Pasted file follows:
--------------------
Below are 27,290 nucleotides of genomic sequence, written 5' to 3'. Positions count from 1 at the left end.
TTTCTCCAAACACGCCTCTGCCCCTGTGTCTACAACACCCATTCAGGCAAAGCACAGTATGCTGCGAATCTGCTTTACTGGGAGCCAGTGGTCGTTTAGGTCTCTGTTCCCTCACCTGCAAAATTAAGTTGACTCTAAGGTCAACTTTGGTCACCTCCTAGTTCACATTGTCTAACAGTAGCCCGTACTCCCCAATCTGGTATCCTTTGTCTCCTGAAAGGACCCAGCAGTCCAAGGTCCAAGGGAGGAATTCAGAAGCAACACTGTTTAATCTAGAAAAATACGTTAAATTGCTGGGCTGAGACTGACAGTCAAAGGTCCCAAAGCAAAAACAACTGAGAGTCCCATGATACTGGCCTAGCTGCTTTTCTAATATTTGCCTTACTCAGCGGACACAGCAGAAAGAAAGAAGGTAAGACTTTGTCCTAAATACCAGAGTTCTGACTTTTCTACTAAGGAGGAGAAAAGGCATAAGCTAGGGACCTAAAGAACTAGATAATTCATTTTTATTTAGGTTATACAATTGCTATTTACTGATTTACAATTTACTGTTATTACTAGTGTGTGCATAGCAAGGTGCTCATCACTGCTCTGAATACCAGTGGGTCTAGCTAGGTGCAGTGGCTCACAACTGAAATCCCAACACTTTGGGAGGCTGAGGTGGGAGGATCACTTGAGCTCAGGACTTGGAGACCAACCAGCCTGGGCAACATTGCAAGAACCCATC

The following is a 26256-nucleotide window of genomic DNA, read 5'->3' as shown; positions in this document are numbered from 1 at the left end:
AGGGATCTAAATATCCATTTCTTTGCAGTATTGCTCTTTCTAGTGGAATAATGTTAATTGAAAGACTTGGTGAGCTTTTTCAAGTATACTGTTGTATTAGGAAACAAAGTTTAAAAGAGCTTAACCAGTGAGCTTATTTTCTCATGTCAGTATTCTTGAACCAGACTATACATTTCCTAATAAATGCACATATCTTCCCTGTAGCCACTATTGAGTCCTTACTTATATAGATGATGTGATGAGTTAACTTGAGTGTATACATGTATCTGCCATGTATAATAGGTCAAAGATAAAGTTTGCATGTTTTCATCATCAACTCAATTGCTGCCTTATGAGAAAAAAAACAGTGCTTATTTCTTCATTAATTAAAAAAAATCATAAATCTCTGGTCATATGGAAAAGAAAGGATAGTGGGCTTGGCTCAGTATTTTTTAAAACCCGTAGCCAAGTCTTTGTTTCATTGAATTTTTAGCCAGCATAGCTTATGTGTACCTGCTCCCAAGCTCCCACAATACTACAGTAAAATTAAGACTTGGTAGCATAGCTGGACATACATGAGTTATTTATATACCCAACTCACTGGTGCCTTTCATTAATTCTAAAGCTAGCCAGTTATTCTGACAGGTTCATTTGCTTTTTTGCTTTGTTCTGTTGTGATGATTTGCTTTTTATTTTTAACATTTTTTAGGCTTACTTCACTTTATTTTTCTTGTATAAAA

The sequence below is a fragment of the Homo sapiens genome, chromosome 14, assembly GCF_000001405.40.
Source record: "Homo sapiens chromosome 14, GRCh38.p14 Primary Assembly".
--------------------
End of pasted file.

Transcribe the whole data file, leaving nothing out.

Below are 27,290 nucleotides of genomic sequence, written 5' to 3'. Positions count from 1 at the left end.
TTTCTCCAAACACGCCTCTGCCCCTGTGTCTACAACACCCATTCAGGCAAAGCACAGTATGCTGCGAATCTGCTTTACTGGGAGCCAGTGGTCGTTTAGGTCTCTGTTCCCTCACCTGCAAAATTAAGTTGACTCTAAGGTCAACTTTGGTCACCTCCTAGTTCACATTGTCTAACAGTAGCCCGTACTCCCCAATCTGGTATCCTTTGTCTCCTGAAAGGACCCAGCAGTCCAAGGTCCAAGGGAGGAATTCAGAAGCAACACTGTTTAATCTAGAAAAATACGTTAAATTGCTGGGCTGAGACTGACAGTCAAAGGTCCCAAAGCAAAAACAACTGAGAGTCCCATGATACTGGCCTAGCTGCTTTTCTAATATTTGCCTTACTCAGCGGACACAGCAGAAAGAAAGAAGGTAAGACTTTGTCCTAAATACCAGAGTTCTGACTTTTCTACTAAGGAGGAGAAAAGGCATAAGCTAGGGACCTAAAGAACTAGATAATTCATTTTTATTTAGGTTATACAATTGCTATTTACTGATTTACAATTTACTGTTATTACTAGTGTGTGCATAGCAAGGTGCTCATCACTGCTCTGAATACCAGTGGGTCTAGCTAGGTGCAGTGGCTCACAACTGAAATCCCAACACTTTGGGAGGCTGAGGTGGGAGGATCACTTGAGCTCAGGACTTGGAGACCAACCAGCCTGGGCAACATTGCAAGAACCCATC

The following is a 26256-nucleotide window of genomic DNA, read 5'->3' as shown; positions in this document are numbered from 1 at the left end:
AGGGATCTAAATATCCATTTCTTTGCAGTATTGCTCTTTCTAGTGGAATAATGTTAATTGAAAGACTTGGTGAGCTTTTTCAAGTATACTGTTGTATTAGGAAACAAAGTTTAAAAGAGCTTAACCAGTGAGCTTATTTTCTCATGTCAGTATTCTTGAACCAGACTATACATTTCCTAATAAATGCACATATCTTCCCTGTAGCCACTATTGAGTCCTTACTTATATAGATGATGTGATGAGTTAACTTGAGTGTATACATGTATCTGCCATGTATAATAGGTCAAAGATAAAGTTTGCATGTTTTCATCATCAACTCAATTGCTGCCTTATGAGAAAAAAAACAGTGCTTATTTCTTCATTAATTAAAAAAAATCATAAATCTCTGGTCATATGGAAAAGAAAGGATAGTGGGCTTGGCTCAGTATTTTTTAAAACCCGTAGCCAAGTCTTTGTTTCATTGAATTTTTAGCCAGCATAGCTTATGTGTACCTGCTCCCAAGCTCCCACAATACTACAGTAAAATTAAGACTTGGTAGCATAGCTGGACATACATGAGTTATTTATATACCCAACTCACTGGTGCCTTTCATTAATTCTAAAGCTAGCCAGTTATTCTGACAGGTTCATTTGCTTTTTTGCTTTGTTCTGTTGTGATGATTTGCTTTTTATTTTTAACATTTTTTAGGCTTACTTCACTTTATTTTTCTTGTATAAAA

The sequence below is a fragment of the Homo sapiens genome, chromosome 14, assembly GCF_000001405.40.
Source record: "Homo sapiens chromosome 14, GRCh38.p14 Primary Assembly".